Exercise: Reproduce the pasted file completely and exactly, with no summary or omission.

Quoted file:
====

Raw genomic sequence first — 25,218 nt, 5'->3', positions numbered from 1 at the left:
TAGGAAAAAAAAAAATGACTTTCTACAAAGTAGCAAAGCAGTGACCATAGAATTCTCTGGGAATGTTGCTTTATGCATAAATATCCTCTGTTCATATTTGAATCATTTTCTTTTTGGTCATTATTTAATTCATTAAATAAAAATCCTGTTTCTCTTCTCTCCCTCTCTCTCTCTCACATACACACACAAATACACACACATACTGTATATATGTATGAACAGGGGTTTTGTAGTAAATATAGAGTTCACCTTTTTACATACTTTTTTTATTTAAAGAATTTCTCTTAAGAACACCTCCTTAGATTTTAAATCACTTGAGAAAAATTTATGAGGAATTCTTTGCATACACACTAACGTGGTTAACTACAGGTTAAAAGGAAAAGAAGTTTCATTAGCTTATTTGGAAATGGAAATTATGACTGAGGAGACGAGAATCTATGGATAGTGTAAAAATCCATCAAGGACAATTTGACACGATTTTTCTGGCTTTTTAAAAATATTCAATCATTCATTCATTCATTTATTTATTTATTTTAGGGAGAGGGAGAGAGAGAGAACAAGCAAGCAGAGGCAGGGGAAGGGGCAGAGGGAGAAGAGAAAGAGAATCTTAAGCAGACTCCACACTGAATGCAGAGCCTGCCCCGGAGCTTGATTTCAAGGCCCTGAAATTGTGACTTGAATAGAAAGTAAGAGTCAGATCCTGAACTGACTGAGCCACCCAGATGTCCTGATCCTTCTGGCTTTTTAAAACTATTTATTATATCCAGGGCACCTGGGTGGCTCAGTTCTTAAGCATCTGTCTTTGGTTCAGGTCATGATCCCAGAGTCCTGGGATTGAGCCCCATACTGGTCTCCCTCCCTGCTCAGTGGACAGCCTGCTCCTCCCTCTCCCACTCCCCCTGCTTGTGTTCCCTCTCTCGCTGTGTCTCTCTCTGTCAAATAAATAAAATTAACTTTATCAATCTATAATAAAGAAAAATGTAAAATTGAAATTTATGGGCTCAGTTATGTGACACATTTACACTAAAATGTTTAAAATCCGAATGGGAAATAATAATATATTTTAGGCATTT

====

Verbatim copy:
Raw genomic sequence first — 25,218 nt, 5'->3', positions numbered from 1 at the left:
TAGGAAAAAAAAAAATGACTTTCTACAAAGTAGCAAAGCAGTGACCATAGAATTCTCTGGGAATGTTGCTTTATGCATAAATATCCTCTGTTCATATTTGAATCATTTTCTTTTTGGTCATTATTTAATTCATTAAATAAAAATCCTGTTTCTCTTCTCTCCCTCTCTCTCTCTCACATACACACACAAATACACACACATACTGTATATATGTATGAACAGGGGTTTTGTAGTAAATATAGAGTTCACCTTTTTACATACTTTTTTTATTTAAAGAATTTCTCTTAAGAACACCTCCTTAGATTTTAAATCACTTGAGAAAAATTTATGAGGAATTCTTTGCATACACACTAACGTGGTTAACTACAGGTTAAAAGGAAAAGAAGTTTCATTAGCTTATTTGGAAATGGAAATTATGACTGAGGAGACGAGAATCTATGGATAGTGTAAAAATCCATCAAGGACAATTTGACACGATTTTTCTGGCTTTTTAAAAATATTCAATCATTCATTCATTCATTTATTTATTTATTTTAGGGAGAGGGAGAGAGAGAGAACAAGCAAGCAGAGGCAGGGGAAGGGGCAGAGGGAGAAGAGAAAGAGAATCTTAAGCAGACTCCACACTGAATGCAGAGCCTGCCCCGGAGCTTGATTTCAAGGCCCTGAAATTGTGACTTGAATAGAAAGTAAGAGTCAGATCCTGAACTGACTGAGCCACCCAGATGTCCTGATCCTTCTGGCTTTTTAAAACTATTTATTATATCCAGGGCACCTGGGTGGCTCAGTTCTTAAGCATCTGTCTTTGGTTCAGGTCATGATCCCAGAGTCCTGGGATTGAGCCCCATACTGGTCTCCCTCCCTGCTCAGTGGACAGCCTGCTCCTCCCTCTCCCACTCCCCCTGCTTGTGTTCCCTCTCTCGCTGTGTCTCTCTCTGTCAAATAAATAAAATTAACTTTATCAATCTATAATAAAGAAAAATGTAAAATTGAAATTTATGGGCTCAGTTATGTGACACATTTACACTAAAATGTTTAAAATCCGAATGGGAAATAATAATATATTTTAGGCATTT